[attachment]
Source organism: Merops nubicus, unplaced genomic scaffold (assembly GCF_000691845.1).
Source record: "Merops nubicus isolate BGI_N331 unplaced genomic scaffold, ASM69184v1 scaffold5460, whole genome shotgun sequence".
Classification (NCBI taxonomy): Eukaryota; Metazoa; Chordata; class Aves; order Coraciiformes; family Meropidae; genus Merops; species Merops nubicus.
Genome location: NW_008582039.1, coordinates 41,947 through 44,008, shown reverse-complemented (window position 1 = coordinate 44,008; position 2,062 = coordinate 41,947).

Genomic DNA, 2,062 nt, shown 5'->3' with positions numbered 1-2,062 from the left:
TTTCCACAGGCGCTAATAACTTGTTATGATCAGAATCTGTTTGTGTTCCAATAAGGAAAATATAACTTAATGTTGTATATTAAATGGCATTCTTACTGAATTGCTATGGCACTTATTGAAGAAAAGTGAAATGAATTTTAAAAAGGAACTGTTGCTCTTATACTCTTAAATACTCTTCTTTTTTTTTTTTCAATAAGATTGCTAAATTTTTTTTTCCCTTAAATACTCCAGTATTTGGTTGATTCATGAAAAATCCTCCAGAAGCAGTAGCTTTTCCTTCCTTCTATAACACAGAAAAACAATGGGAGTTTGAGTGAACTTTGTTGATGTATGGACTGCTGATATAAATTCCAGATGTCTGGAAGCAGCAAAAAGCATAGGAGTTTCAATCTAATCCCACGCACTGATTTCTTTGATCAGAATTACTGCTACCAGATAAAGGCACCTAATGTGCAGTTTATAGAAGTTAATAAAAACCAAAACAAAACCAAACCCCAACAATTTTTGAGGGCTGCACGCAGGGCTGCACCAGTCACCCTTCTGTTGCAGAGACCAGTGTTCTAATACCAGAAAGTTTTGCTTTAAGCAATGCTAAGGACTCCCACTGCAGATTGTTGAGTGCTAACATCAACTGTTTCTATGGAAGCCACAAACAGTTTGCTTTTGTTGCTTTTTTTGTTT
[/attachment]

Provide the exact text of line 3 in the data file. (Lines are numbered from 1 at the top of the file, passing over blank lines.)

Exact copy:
Classification (NCBI taxonomy): Eukaryota; Metazoa; Chordata; class Aves; order Coraciiformes; family Meropidae; genus Merops; species Merops nubicus.